THACKERVILLE, Okla. – Look past the lights. See through the smoke. The Volvik World Long Drive Championship offered up another high-octane spectacle Wednesday under the primetime spotlight at Winstar World Casino and Resort, where Justin James and Sandra Carlborg each left with a championship belt. Even as the word “spectacle” hits the page, the footsteps can be heard of golf purists heading for the exit. But slow the stampede. Sure, there are no putters in the golf bags on this particular driving range. The only hazard these players face is missing a grid that seemingly runs for miles and looks more like a runway than a fairway. There isn’t any rough, and there aren’t any scrambling opportunities. No one is turning in a scorecard. It isn’t golf as we know it – but it isn’t threatening golf, either. Over the past few months, and even years, there have been plenty of voices wondering aloud about the health of the sport, be it through participation numbers or television ratings. The ardent pursuit of a younger demographic remains a key focus from golf course operators to tournament directors. Volvik World Long Drive Championship: Articles, photos and videos Volvik World Long Drive Championship scoring and brackets So what’s the harm with mixing in a little smash factor with your strokes gained-putting? The World Long Drive Tour continues to carve out a niche and establish itself as a viable offshoot of a more traditional sport. It’s a path first trod by the likes of beach volleyball, and perhaps more recently the 3-on-3 professional basketball league that turned some heads over the summer. But what a few years ago may have been a discipline that revolved around a single event on the calendar continues to grow in scope. It’s very much a “tour” out here, with the familiar faces of long drive traversing the country from coast to coast while flashing their eye-popping Trackman numbers for new audiences both in-person and on TV. Like with any burgeoning outlet, increased attention has garnered increased competition. Despite a format change designed to create a larger sample size for the best players, this year’s world championship was rife with upsets as the men’s quarterfinals kicked off without the defending champ or the top two players in the world. Just as the gap between No. 1 and No. 100 in the OWGR has thinned over the years, so too has the advantage the elite long drivers once had over their closest competition. “I think 2017 is the hardest field in world championships history,” said No. 1 Maurice Allen, who won three events this season but was knocked out in the Round of 32. “Like I’ve said many, many times, this sport is growing. The guys are getting better and the competition is getting stiffer, so that’s why when you get a win you truly try to cherish it. You don’t know when a win will be your last.” It’s a sentiment that shows that long drive continues to take itself seriously as more than just an adrenaline-fueled exhibition – and rightfully so. “It’s just getting out to more people now, and the proof is even in the competitors as well,” said 2016 world champ Joe Miller, whose title defense ended in the Round of 16. “It’s not just the fans and who it’s reaching, but the guys. You’re getting people that come in every year now, new fresh faces that can swing out of their shoes. That’s just a direct result of how many people it’s getting out to. It’s building every year.” Granted, long drive is not for everyone. Many will see it as a two-dimensional stunt, one that caters more toward bodybuilders than golfers. But any questions about athletic prowess can be answered by watching James connect with incredible speed, or Kyle Berkshire nearly levitate while taking a mighty lash. Berkshire would never be mistaken for a weightlifter, and like many in this week’s field he is in fact an elite golfer who reached a +4 handicap while at the University of North Texas last year before pursuing long drive on a full-time basis. Berkshire’s background in golf is more common than you might expect. Stroll the range at dusk as players warm up before walking onto the tee and you’ll see the same crisp wedge shots or high-flying long irons that might be on display before the opening round at a Web.com Tour event. Around these parts, possessing a scratch handicap is largely the rule – not the exception. “That’s why I do well even as a newcomer, because I have the speed but I’m also a really good golfer,” said Berkshire, 20, who lost to Mitch Grassing in the semifinals. “I can flight it, I can hit the ball where I want to and I have more control over it than a lot of people might realize.” So yes, long drive is a little different, and it packs a whole lot of flair. And of course, few groups fear change and cling to tradition quite like the game of golf. But this is an elastic landscape, one that should be willing to cater to new disciplines and outside-the-box thinking with an eye toward the future. No one is playing less golf, or turning away from PGA Tour coverage, because of their newfound interest in the emergence of long drive. If anything, it’s a way to engage more casual fans who pay attention to 400-yard shots much more than four-hour final rounds. This is an additive proposition, not a zero-sum choice. The lights may have been turned off in Thackerville for another year, but the sport of long drive won’t be dimming anytime soon. And that’s probably a good thing, even if more traditional golf fans remain shrouded by the smoke.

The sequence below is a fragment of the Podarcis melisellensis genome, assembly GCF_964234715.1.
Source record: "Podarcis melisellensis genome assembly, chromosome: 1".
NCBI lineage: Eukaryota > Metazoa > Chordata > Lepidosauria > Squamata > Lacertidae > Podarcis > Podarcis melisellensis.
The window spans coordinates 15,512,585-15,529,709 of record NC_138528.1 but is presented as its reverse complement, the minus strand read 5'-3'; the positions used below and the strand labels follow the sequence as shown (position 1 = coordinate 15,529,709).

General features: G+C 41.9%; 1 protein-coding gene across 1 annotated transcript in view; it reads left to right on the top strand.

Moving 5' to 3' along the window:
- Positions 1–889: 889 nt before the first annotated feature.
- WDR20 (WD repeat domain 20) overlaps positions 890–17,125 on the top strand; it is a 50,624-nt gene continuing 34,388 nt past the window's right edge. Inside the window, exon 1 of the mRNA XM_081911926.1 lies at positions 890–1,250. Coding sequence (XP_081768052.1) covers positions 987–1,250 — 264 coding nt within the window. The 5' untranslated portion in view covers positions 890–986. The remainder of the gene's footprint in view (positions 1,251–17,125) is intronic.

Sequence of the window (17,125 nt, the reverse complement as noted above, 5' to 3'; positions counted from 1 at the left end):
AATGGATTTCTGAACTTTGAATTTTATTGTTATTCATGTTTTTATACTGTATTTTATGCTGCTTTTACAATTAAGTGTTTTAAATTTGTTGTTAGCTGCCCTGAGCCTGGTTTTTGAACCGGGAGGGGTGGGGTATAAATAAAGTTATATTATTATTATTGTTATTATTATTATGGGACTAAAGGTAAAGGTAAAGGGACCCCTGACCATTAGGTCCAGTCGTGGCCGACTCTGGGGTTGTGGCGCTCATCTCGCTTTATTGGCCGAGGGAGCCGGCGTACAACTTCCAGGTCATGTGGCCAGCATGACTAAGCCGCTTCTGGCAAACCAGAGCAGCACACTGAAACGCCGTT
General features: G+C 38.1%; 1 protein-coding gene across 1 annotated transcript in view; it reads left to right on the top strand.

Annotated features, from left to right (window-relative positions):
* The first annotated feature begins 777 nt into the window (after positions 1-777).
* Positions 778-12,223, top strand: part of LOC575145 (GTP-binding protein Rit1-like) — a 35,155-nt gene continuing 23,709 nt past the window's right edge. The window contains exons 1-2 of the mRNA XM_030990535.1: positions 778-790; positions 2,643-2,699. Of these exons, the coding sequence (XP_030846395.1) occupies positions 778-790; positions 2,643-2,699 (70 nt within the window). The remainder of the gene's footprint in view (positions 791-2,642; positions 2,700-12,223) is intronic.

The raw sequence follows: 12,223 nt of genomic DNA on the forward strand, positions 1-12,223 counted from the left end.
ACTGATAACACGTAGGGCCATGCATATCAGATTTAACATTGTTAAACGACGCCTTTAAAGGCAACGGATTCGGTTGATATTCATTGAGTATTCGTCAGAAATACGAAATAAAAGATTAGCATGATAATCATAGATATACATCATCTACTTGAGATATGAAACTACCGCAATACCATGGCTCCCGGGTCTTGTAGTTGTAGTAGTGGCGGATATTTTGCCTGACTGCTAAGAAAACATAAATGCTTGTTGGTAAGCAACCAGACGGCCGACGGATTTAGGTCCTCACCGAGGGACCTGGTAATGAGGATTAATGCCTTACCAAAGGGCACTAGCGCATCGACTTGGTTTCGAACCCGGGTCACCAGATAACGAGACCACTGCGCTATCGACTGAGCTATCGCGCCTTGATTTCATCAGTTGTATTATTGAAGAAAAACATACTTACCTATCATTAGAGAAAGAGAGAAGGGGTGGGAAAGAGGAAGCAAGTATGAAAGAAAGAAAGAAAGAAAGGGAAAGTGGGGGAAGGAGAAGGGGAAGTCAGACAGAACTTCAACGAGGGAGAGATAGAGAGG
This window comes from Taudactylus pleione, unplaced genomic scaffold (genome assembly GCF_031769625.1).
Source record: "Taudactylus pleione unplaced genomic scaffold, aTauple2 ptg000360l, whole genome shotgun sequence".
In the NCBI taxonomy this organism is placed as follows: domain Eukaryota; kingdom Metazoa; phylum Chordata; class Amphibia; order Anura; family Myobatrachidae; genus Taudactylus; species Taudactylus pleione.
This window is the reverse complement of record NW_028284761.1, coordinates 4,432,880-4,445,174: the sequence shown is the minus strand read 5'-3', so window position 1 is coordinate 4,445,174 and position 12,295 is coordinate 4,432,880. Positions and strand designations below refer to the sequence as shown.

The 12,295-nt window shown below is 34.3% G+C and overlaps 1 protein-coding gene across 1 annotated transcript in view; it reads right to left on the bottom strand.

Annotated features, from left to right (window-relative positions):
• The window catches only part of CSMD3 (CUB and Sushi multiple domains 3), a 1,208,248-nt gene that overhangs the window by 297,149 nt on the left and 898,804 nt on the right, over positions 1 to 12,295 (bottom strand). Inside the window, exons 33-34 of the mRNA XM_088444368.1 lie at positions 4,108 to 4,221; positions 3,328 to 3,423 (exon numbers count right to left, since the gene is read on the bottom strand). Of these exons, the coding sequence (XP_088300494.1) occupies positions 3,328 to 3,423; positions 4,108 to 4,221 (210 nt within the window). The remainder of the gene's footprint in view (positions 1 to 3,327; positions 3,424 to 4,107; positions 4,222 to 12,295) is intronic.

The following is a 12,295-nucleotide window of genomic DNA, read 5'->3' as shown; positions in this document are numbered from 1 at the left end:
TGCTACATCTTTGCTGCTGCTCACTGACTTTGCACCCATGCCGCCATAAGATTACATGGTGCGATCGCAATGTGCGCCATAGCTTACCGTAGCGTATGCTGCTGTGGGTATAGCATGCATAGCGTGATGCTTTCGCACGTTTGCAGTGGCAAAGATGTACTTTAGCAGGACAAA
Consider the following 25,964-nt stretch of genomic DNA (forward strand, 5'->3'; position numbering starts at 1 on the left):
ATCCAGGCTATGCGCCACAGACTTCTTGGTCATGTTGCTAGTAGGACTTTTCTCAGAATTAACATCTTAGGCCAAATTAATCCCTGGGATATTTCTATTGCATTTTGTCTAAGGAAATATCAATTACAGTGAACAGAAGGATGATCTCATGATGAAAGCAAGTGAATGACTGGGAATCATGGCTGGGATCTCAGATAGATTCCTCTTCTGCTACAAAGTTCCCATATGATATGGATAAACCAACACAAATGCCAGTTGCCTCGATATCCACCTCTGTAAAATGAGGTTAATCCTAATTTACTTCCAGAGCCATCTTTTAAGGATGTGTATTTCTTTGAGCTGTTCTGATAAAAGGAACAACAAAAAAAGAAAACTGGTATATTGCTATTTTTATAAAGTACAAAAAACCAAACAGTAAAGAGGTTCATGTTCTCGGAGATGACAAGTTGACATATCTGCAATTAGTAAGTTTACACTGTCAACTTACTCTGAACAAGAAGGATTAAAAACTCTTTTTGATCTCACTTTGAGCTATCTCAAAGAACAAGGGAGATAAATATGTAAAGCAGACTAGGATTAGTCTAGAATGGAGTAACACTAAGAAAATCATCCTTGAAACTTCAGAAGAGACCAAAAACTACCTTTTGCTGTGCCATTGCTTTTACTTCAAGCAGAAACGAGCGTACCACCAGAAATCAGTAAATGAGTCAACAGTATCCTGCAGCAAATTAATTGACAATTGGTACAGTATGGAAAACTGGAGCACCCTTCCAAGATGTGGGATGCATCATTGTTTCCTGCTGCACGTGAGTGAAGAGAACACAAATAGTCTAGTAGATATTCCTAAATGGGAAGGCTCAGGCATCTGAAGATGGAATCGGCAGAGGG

Ariya Jutanugarn looks eager to answer Sung Hyun Park’s challenge. Four days after Park won the Indy Women in Tech Championship to take the Rolex world No. 1 ranking, Jutanugarn quickly moved into position to try to take it back at the CP Women’s Open. Lydia Ko also made a quick start as she aims to win the Canadian Open for a fourth time. And Brooke Henderson excited Saskatchewan as she set up her bid to become the first Canadian to win the event since Jocelyne Bourassa claimed the inaugural title 45 years ago. The first round didn’t lack for storylines Thursday with some big names going low at Wascana Country Club. “There are a bunch of really low numbers out there,” Ko said. “When I looked at the leaderboard on my front nine, it seemed like everyone was pretty much getting off to a good start.” Jutanugarn opened with an 8-under-par 64, equaling Nasa Hataoka and Mariajo Uribe for the first round lead. They’re one shot ahead of Angel Yin and Nanna Koerstz Madsen. Ko joined Henderson, Jessica Korda and a pack of other players shooting 66. Full-field scores from the CP Women’s Open Ko was 15 when she won her first Canadian Women’s Open, becoming the youngest player to win an LPGA title. She won it again at 16 and 18. “The Canadians have taken me in as a Canadian almost,” Ko said. “I always love coming back to Canada. Obviously, every win is special, but the first, there is something a little bit more special to it.” Henderson is Canada’s favorite golf daughter, drawing huge galleries for her late afternoon start. “The crowds just seemed to hang with me all day, even though it’s late in the day right now.” Henderson said. “Even walking up 18, there were tons of people. “Really amazing crowds, so I’m looking forward to the weekend.” Jutanugarn saw her second run at world No. 1 end after three weeks, with Park wrestling it away in Indianapolis last weekend. Jutanugarn can get it right back again this week and set up a potential duel with Park for the LPGA’s biggest prizes down the season’s home stretch. Park won the CP Women’s Open last year, with Jutanugarn winning it two years ago.